AI being rapidly scalable makes it suitable to the needs of the financial world. The potential of using data analytics and AI algorithms to assess the credit worthiness of startups, MSMEs and emerging tech companies is huge. Many entrepreneurs and tech companies are adopting disruptive approaches to create value by leveraging the available data, and making products and services that have huge potential. Many of these need access to credit in their initial years. The big question then is: How do banks upgrade their capabilities to assess the potential of these entrepreneurs? This will require bankers to reorient the way they assess potential businesses and credit risk, for which they need to understand how technology works and how value is created. This change, backed by algorithm-based analysis of contracts and business models, can transform access to financial services for tech startups and will, in turn benefit banks by opening up new revenue streams.

India, which has room for financial inclusion as also a large middle class, is a great market for AI in financial services. As the world’s third largest startup hub, Indian companies are innovating with AI to design customised solutions for the Indian market. The potential in India is huge given the fact that not only do we have around 700 million internet users but also another 600 million potential internet users who will be on boarded over the next 3-5 years.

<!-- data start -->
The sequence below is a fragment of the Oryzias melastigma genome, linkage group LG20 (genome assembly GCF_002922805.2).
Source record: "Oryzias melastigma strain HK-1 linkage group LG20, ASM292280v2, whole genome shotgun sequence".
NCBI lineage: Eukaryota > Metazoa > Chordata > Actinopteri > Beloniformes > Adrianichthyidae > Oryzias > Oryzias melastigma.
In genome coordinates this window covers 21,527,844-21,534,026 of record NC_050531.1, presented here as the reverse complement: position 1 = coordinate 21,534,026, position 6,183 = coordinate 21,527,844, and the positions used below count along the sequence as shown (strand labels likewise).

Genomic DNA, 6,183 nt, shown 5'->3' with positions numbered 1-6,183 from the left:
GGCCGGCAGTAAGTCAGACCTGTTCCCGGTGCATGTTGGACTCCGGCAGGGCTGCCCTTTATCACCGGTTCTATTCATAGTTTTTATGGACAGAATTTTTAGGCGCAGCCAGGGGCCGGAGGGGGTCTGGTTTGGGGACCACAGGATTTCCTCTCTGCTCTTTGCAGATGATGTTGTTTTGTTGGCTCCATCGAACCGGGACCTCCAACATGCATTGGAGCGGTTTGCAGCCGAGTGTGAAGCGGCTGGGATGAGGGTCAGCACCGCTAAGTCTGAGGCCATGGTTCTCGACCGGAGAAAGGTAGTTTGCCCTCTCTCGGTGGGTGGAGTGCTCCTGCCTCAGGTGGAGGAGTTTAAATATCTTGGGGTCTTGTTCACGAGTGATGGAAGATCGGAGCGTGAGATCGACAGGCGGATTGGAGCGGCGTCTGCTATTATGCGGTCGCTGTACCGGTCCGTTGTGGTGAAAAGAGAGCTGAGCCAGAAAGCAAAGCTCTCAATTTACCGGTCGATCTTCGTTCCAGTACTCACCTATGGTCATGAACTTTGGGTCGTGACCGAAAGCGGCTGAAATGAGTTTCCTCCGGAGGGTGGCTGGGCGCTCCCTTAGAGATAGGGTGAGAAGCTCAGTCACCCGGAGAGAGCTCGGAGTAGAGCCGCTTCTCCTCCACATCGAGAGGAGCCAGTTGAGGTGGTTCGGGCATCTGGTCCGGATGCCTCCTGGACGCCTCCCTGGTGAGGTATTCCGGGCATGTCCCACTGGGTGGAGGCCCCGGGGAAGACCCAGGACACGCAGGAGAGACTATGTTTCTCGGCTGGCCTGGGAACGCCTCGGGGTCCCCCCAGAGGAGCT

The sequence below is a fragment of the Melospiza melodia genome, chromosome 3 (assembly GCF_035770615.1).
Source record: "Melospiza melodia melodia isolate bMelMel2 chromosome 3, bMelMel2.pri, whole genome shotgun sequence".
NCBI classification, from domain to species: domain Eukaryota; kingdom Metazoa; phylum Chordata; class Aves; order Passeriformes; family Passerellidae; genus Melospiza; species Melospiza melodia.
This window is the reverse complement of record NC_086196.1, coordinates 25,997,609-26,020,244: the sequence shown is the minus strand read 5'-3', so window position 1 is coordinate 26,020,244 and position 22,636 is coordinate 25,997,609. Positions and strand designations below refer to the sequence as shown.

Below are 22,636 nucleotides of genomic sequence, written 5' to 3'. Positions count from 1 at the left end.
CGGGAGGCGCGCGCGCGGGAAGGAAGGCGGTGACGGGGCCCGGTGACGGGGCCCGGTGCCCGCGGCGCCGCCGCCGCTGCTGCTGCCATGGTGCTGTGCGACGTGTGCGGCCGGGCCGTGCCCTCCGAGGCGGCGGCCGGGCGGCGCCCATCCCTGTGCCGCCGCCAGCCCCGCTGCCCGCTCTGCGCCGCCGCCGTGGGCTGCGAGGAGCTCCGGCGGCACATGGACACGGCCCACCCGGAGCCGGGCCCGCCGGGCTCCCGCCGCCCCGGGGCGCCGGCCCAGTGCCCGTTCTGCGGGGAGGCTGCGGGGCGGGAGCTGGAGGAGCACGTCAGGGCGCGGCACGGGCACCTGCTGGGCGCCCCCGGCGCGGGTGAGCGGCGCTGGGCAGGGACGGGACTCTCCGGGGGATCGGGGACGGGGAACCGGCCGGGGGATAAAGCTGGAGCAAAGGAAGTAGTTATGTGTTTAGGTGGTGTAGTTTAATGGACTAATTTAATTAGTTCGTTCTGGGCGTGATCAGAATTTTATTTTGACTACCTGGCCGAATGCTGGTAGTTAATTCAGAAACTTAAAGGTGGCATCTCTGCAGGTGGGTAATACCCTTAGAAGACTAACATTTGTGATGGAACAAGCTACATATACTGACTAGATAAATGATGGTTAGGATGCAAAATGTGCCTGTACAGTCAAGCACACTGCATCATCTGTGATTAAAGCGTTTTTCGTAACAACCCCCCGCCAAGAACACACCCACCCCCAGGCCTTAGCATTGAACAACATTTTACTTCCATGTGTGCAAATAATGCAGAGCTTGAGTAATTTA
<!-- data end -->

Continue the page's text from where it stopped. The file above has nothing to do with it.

With the expansion of fibre-based internet to 600,000 villages over the next three years, the potential of tech-enabled financial services in Bharat is waiting to be unleashed.

India has a base of large and innovative public digital platforms such as Unified Payments Interface (UPI) and Bharat Interface for Money (BHIM), which are utilising AI to empower people by inviting them to participate in India’s digital economy. Consequently, India has emerged as the world’s fastest growing digital payments market. AI solutions developed in India are capable of helping solve problems for the world. Indian companies who invest in and develop these solutions will have a huge potential for growth.

One example of India’s success in developing cutting-edge AI-powered digital platforms for financial inclusion is that India is mulling exporting low-cost digital payments solutions like UPI to other countries.

Trust is of key value in the financial sector. With its rules-based financial infrastructure, proven track-record of compliance and experience of running cost-effective digital financial tools, India is a trustworthy partner of the world and can become its AI garage, developing AI-backed financial solutions for the every country.

India’s underlying mantra in developing AI is encapsulated in #AIForAll. It wants to develop AI bottom-up, to drive financial inclusion and social empowerment. Its AI strategy is firmly rooted in encouraging creation of Responsible AI.

India’s vision for AI is powered by a strong desire for ensuring social empowerment. Technology and AI-enabled financial services are both a strength and opportunity for India to not only ensure financial inclusion in India but also provide financial tools and services to the world.

The author is President & CEO, NeGD, CEO MyGov, MD & CEO, Digital India Corporation, Government of India